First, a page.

For the past eight years, the YAA has supported a job at the Yarmouth School Garden, which is located behind the Yarmouth Elementary School.  YES teachers use the garden for instructional purposes, and some of the produce is used in the lunch programs at the four schools. 
The YAA solicits applications for the job from YHS sophomores and juniors.  The successful applicant, selected by the garden manager and Ben Soule, work for 50 hours each summer for a $500.00 stipend.  We have had great success with this program, fulfilling our mission of assisting students and the Yarmouth schools in general.  Below is s piece written by Miranda Clarke ’18, who held the job this summer.    She wrote the article for The Clippings, the YHS online newspaper.
Yarmouth School District Garden: A Different Kind of Classroom
by Miranda Clarke

Staring down at my blistered hands under the summer sun, I wonder what I had gotten myself into. I was tired and not used to the work I was doing, but I was determined to mulch the

blueberry patch so it would grow stronger in the following years. After three days of work, I was finished and moved on to the next task: weeding.

I had gotten a job at the Yarmouth School District Garden last Spring. Yes, there is indeed a district garden behind the Yarmouth Elementary School. Over the entire summer, I spent many days mulching, deadheading flowers, and dragging soil from one end of the garden to the other. I wasn’t the only person new to the garden. The district hired a new Yarmouth School District Garden Coordinator K-12, Amy Haskell. Talking with her was informative, and I learned many things about nature and gardening that I didn’t know before. Here is an intriguing aspect of gardening I learned from her.Mulching: the most important thing that I had never heard anything about (most likely because I’m fairly new to gardening). “The idea behind mulching is to keep unwanted plants from growing and help retain moisture in the soil. Anything can be used as long as it allows water through but also blocks light. It also should be organic. In our garden we have used seaweed, cardboard, newspaper, grass clippings from fertilizer-free lawns, corn husks, shredded paper, dryer lint, shells, straw, and garden fabric. You also mulch to help put nutrients back into the soil. Blueberries are acid loving plants so pine needles are good to use.” Personally, my favorite on the list was seaweed. It’s free, decorative, and serves its purpose.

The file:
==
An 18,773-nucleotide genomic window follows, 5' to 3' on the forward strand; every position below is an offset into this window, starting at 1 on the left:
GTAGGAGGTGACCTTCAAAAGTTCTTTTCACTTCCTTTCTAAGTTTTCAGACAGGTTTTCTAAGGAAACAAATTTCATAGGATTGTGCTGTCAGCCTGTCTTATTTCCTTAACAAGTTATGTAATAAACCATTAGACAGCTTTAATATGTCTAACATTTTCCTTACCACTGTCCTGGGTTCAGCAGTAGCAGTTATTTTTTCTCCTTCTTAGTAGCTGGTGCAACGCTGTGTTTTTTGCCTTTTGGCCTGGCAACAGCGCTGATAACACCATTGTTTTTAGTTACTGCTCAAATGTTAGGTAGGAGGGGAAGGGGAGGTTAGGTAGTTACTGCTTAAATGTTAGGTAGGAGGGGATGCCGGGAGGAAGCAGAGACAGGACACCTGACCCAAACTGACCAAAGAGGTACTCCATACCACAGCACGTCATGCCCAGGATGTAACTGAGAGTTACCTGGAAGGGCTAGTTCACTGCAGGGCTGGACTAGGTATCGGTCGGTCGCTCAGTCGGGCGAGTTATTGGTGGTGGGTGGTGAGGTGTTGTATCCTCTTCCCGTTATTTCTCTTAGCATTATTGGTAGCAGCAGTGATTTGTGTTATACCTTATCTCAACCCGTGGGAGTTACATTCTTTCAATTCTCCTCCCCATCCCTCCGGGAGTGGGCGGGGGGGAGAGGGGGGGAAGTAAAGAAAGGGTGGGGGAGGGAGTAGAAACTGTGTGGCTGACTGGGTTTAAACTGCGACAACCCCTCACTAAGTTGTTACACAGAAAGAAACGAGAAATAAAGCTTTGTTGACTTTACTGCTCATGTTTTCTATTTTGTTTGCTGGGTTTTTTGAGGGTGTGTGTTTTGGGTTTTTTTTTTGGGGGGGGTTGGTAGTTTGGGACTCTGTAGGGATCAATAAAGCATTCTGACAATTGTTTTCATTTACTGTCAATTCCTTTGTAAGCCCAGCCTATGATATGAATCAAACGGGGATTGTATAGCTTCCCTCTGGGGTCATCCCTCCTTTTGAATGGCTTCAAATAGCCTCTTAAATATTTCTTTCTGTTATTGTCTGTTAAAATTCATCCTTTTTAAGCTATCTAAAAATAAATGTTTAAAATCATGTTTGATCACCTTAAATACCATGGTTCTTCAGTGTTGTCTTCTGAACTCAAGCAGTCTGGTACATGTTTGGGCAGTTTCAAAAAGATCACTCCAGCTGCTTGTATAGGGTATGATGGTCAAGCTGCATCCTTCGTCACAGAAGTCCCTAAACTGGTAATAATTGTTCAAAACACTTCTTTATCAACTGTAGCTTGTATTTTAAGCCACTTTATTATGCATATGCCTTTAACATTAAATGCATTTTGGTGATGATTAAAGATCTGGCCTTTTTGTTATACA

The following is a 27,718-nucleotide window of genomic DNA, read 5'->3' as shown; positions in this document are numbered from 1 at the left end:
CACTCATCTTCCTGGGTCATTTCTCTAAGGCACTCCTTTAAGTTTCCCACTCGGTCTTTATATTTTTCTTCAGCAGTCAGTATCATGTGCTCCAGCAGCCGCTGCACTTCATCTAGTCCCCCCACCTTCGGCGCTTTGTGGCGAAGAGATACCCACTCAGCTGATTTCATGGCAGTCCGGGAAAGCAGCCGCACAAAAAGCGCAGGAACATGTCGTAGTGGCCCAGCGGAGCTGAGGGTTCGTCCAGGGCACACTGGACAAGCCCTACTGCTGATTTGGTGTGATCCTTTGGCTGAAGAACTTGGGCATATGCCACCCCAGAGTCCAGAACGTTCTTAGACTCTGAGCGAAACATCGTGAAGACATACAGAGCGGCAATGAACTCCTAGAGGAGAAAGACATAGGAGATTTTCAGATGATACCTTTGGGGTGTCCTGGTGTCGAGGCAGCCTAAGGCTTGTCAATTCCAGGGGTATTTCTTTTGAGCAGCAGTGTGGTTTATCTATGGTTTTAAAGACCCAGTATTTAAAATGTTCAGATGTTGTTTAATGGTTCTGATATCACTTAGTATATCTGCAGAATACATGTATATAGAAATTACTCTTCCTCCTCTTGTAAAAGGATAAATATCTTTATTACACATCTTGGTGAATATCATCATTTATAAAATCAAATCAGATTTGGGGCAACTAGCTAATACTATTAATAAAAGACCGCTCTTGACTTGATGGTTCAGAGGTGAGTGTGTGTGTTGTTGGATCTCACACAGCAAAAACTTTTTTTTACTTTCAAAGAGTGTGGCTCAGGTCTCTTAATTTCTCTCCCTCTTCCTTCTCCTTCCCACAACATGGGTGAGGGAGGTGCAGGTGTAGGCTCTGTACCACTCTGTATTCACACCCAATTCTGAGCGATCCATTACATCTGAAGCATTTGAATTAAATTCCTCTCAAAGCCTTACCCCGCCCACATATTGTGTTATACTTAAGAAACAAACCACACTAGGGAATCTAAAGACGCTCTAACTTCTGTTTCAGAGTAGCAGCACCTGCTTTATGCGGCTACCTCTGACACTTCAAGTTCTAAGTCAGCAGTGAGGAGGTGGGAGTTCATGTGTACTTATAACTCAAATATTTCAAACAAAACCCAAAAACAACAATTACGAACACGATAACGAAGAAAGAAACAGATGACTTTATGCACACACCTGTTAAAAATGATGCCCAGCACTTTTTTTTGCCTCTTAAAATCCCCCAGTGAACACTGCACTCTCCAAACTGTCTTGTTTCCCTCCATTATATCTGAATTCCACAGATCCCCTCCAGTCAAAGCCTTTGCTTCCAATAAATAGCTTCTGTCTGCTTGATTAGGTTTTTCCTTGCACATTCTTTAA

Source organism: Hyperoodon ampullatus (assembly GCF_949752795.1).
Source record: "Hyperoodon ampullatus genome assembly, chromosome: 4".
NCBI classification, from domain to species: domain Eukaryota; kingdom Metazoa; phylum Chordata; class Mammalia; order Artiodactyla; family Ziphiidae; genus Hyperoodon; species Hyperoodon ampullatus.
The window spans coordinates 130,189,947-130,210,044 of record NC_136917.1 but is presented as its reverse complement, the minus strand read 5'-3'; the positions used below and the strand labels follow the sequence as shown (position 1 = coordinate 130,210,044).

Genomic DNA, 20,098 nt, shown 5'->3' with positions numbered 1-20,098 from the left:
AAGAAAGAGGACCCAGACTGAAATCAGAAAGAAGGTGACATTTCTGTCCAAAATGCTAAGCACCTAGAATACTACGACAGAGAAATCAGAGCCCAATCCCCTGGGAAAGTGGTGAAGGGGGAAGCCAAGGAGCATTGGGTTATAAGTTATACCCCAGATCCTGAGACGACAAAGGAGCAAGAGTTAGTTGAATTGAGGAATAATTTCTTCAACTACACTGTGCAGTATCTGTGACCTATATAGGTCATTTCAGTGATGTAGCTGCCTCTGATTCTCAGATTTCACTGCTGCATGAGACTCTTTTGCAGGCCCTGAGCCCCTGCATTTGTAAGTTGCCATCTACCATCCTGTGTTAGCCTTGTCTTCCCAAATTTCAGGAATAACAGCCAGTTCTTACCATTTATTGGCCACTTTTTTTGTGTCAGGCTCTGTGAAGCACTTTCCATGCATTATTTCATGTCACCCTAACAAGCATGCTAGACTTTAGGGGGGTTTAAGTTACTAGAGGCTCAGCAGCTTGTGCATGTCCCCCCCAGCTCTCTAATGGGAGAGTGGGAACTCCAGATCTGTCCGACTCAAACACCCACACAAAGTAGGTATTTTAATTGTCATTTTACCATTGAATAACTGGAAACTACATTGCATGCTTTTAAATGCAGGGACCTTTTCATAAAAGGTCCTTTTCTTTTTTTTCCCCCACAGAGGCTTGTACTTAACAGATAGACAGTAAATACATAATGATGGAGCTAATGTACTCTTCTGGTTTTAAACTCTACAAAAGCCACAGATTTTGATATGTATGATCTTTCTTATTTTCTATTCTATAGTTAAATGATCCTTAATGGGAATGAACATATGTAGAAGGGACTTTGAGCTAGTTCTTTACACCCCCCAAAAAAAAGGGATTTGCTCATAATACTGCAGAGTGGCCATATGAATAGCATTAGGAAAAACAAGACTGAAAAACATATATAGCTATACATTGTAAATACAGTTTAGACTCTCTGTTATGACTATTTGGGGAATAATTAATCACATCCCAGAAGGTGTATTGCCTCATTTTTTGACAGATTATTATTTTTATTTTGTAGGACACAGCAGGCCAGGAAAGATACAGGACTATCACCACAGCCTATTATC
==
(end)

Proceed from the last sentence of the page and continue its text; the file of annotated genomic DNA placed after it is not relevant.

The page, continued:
Nature is one of the main reasons that I was fond of working outside. When I was younger, I was outside the majority of the time. As I grew older, and more responsibilities fell onto my shoulders, I began to spend less time outside on my own accord. I realized how incredible it is to watch plants grow because of all the work you did. It is a thing that humans have done for thousands of years, and I got to experience some of that.

If you’re interested in volunteering at the garden, a project Amy Haskell is very passionate about, feel free to contact her at The primary goal of the garden is to have people of all ages enjoy it, so feel free to walk by and see the work that is still in process!